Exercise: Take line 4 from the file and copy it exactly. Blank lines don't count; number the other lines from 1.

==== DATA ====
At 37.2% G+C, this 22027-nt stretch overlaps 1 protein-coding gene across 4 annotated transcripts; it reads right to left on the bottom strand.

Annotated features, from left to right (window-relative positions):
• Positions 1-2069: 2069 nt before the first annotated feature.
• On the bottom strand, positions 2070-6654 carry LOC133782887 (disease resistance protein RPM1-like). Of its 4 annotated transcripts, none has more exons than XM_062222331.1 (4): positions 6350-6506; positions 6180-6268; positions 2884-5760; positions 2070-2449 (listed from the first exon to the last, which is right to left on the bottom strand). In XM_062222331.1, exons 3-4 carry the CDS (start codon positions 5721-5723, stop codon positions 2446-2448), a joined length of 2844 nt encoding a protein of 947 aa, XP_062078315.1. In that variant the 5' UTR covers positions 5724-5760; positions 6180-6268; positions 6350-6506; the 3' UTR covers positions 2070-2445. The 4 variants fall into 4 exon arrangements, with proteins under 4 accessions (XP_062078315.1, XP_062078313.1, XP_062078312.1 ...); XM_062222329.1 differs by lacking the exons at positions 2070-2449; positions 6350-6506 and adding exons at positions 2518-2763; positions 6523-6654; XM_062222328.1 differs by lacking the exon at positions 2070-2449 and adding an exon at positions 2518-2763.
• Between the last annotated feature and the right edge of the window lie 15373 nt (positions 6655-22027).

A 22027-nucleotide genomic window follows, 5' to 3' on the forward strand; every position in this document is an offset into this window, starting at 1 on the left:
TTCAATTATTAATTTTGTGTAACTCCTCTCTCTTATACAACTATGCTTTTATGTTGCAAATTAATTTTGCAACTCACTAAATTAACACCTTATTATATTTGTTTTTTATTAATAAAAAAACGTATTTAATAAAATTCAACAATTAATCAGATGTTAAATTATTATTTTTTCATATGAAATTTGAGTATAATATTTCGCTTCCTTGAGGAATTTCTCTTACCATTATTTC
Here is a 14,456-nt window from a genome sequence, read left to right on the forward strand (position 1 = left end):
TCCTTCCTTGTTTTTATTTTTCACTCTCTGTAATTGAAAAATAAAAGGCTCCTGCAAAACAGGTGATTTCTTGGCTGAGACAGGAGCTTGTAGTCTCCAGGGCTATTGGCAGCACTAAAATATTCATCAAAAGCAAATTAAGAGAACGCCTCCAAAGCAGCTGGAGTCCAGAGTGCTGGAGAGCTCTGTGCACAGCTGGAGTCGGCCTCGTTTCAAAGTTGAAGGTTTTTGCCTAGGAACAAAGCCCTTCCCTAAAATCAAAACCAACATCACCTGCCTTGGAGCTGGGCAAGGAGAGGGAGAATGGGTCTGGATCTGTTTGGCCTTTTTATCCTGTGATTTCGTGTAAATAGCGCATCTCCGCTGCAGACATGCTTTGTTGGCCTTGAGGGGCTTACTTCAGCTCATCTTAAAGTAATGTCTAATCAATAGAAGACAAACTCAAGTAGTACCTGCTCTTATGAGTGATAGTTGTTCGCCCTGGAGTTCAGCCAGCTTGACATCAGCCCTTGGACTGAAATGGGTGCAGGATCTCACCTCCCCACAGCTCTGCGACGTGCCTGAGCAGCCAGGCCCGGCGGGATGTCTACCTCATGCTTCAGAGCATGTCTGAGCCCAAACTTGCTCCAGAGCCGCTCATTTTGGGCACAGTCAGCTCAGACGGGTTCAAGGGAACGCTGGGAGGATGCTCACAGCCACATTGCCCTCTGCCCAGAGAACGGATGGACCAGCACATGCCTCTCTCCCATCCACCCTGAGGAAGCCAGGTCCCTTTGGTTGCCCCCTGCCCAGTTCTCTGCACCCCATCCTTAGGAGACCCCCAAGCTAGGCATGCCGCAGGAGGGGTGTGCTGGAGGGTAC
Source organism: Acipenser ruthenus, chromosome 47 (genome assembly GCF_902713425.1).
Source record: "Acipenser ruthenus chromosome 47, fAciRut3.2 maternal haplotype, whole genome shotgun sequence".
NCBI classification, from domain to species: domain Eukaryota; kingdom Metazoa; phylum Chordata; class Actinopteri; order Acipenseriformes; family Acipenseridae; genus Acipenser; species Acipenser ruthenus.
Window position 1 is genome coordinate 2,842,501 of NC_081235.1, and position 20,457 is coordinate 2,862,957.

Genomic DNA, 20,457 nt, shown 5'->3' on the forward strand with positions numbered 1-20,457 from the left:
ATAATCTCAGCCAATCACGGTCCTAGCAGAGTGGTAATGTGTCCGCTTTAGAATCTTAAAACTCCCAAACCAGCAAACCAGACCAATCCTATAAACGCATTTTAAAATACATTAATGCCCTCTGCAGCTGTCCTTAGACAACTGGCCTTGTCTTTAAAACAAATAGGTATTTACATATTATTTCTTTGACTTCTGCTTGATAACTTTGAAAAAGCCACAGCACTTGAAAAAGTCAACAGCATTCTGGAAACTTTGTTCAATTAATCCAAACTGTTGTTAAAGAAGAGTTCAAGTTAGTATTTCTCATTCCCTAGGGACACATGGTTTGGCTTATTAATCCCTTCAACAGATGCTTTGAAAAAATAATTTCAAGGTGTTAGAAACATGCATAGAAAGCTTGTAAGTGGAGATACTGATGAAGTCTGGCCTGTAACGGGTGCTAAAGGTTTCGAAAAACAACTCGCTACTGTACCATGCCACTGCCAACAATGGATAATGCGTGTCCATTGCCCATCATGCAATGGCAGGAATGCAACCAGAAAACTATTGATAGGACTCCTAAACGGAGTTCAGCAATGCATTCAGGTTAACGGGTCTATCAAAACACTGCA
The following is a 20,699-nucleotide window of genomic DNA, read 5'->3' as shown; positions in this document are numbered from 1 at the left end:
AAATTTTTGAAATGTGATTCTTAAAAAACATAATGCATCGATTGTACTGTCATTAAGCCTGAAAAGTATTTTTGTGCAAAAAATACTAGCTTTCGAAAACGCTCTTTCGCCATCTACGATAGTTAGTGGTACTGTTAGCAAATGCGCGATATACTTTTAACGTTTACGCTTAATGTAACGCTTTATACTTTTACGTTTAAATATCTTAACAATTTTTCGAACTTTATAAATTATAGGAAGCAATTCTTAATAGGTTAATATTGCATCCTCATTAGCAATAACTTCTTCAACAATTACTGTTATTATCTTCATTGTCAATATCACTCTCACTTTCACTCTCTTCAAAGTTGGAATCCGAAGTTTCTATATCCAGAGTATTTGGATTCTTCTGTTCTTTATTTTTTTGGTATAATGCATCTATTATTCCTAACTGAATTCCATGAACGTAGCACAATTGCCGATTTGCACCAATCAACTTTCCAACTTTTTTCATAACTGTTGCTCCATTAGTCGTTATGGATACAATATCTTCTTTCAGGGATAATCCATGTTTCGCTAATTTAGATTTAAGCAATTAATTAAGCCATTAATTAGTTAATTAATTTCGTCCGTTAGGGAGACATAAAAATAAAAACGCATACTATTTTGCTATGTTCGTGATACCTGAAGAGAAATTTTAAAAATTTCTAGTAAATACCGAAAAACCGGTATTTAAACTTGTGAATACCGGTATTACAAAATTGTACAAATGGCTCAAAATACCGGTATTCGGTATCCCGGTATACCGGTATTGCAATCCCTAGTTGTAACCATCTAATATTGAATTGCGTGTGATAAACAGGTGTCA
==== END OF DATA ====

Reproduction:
• On the bottom strand, positions 2070-6654 carry LOC133782887 (disease resistance protein RPM1-like). Of its 4 annotated transcripts, none has more exons than XM_062222331.1 (4): positions 6350-6506; positions 6180-6268; positions 2884-5760; positions 2070-2449 (listed from the first exon to the last, which is right to left on the bottom strand). In XM_062222331.1, exons 3-4 carry the CDS (start codon positions 5721-5723, stop codon positions 2446-2448), a joined length of 2844 nt encoding a protein of 947 aa, XP_062078315.1. In that variant the 5' UTR covers positions 5724-5760; positions 6180-6268; positions 6350-6506; the 3' UTR covers positions 2070-2445. The 4 variants fall into 4 exon arrangements, with proteins under 4 accessions (XP_062078315.1, XP_062078313.1, XP_062078312.1 ...); XM_062222329.1 differs by lacking the exons at positions 2070-2449; positions 6350-6506 and adding exons at positions 2518-2763; positions 6523-6654; XM_062222328.1 differs by lacking the exon at positions 2070-2449 and adding an exon at positions 2518-2763.